One of the meanings of the Sanskrit word “guru” is “teacher” or “master” and represents a person who teaches and transmits knowledge, like a master carpenter teaches an apprentice.
Imagine that although you have no talent whatsoever and are unemployed, you also have a large family to feed. One day a carpenter offers to teach you how to work with wood. After a couple of months working with him, your neighbours begin to pay you to do carpentry for them. Imagine how grateful you would be to your teacher for giving you the means of making a living, and how much you would appreciate his help.
On the spiritual path we can only attain complete spiritual enlightenment — a rather larger project than simply feeding empty bellies — with the help of a guru, and when we find one who is willing to accept and teach us, our appreciation should know no bounds.
Vajrayana texts state that for one who seeks enlightenment a guru is more important than all the buddhas of the three times put together. His job is not only to teach students but to lead them.
He is our most important companion, our family, husband, wife and beloved child, because only he can bring us to enlightenment.
Sadly, in recent years, the word guru has all but lost its original meaning. The deluded beings of this time are greedy for everything pure and stainless, so they grab at the principle of the guru, spoil it, reject it and then move on to another perfect treasure to lay waste. It has happened far too often and as a result gurus are now mistrusted in the modern world and often ridiculed in popular culture.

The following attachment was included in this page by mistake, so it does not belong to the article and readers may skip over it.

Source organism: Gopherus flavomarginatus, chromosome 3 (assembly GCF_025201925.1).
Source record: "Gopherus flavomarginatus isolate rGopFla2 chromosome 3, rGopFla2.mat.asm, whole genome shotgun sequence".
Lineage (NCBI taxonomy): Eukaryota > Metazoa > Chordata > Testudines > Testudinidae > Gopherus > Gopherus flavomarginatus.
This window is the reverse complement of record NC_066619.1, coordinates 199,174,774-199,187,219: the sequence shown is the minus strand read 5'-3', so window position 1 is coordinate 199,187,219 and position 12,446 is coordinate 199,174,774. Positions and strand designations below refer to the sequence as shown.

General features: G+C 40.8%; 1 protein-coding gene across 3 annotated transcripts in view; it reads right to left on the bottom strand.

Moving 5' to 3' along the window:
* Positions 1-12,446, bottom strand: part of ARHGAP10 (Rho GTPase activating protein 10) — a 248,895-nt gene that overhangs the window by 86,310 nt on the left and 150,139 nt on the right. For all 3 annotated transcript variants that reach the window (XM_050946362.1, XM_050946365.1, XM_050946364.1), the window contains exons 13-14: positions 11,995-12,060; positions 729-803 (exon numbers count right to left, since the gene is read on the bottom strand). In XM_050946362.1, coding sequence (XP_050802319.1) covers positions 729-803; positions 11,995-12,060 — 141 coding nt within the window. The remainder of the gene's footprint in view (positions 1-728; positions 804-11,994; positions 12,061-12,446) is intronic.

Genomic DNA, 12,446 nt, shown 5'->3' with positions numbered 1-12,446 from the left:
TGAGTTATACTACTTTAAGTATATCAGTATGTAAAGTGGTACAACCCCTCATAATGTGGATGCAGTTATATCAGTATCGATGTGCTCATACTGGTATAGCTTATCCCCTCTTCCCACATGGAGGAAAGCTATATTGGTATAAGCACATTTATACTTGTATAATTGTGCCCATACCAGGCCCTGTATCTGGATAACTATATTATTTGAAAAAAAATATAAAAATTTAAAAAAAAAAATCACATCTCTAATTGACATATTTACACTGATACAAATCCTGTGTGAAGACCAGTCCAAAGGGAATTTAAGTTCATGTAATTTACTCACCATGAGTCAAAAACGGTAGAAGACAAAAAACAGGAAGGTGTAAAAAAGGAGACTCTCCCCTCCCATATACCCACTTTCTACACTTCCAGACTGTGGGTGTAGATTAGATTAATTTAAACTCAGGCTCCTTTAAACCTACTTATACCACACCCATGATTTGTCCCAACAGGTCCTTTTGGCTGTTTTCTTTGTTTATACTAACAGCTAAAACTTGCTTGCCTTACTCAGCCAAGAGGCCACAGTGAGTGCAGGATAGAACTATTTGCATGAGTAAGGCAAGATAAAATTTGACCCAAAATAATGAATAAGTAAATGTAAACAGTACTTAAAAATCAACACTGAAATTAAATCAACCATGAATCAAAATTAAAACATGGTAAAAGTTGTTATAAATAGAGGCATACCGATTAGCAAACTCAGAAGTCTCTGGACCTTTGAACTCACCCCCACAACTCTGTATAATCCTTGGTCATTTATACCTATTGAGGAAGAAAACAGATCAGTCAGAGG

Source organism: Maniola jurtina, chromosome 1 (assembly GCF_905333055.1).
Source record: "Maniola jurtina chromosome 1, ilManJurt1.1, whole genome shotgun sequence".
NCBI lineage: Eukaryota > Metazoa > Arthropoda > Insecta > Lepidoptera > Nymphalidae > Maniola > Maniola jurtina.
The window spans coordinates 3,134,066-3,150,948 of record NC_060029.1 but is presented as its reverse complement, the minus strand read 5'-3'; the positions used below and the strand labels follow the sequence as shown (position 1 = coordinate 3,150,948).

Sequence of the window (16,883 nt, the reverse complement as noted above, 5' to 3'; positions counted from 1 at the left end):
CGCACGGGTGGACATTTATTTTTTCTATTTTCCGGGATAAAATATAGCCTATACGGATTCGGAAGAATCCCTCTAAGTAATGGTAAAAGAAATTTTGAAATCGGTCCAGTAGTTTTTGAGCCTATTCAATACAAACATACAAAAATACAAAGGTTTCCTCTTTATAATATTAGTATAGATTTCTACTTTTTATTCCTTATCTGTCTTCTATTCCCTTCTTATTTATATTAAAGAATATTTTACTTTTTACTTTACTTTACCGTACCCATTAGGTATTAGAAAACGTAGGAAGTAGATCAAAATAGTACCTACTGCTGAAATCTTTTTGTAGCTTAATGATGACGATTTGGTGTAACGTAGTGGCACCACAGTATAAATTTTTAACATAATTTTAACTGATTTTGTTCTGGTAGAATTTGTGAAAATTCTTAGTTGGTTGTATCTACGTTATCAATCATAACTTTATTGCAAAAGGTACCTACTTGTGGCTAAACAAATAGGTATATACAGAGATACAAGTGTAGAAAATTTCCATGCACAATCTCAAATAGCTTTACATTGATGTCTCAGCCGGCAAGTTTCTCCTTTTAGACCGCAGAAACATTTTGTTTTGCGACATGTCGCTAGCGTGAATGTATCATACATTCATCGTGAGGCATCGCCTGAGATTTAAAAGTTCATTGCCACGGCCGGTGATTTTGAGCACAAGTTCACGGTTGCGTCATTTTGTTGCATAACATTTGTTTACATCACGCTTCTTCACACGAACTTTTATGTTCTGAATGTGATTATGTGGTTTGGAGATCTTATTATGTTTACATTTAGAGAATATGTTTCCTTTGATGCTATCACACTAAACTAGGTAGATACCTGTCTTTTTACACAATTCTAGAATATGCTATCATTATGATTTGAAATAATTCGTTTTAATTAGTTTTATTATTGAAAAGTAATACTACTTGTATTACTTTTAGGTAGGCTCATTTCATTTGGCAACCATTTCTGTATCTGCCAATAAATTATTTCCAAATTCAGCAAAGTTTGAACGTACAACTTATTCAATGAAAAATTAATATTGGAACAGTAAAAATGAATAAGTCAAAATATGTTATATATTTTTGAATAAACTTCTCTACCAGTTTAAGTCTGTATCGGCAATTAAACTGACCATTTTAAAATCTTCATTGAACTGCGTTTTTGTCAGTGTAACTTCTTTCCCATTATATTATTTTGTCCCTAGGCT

Nevertheless, for someone serious about following a spiritual path there is no substitute for being guided by a guru.
We follow a spiritual path because we want to defeat our emotions and attain enlightenment, and to achieve that goal we need discipline, guidance and the courage to confront everything we have spent many lifetimes trying to avoid.
This is precisely what a guru provides us with by challenging our preconceived concepts, disrupting our lives and most important of all by denying ego’s every wish.
Therefore, as Jigme Lingpa strongly advised, we should do a great deal of research about a guru before we give him or her carte blanche to torpedo our lives, because we must be able to trust him completely.
Unfortunately, very few people these days focus on such details, and this stage of the process is too often overlooked.
Dzongsar Khyentse Rinpoche
from the book Not for Happiness: A Guide to the So-Called Preliminary Practices
Read a random quote or see all quotes by Dzongsar Khyentse Rinpoche.
Further quotes from the book Not for Happiness:
- It cannot be fixed
- Very little time left for practice
- We must also practice it
- What Is Bodhichitta
- Without the personal advice of Buddha
- Everything we experience is a product of mind
- For the sake of all other beings
- Dawn of wisdom
- Spiritual practice is like riding a bicycle
- Practise whichever method works for you
- The merit of maintaining mindfulness
- Right intention
- Wealth is contentment
- Obstacles Create Fertile Ground for Practice
- To reject your aggression is a weakness
- Where does low self-esteem come from
- Adapting the Dharma
- Dealing with Emotions
- As they truly are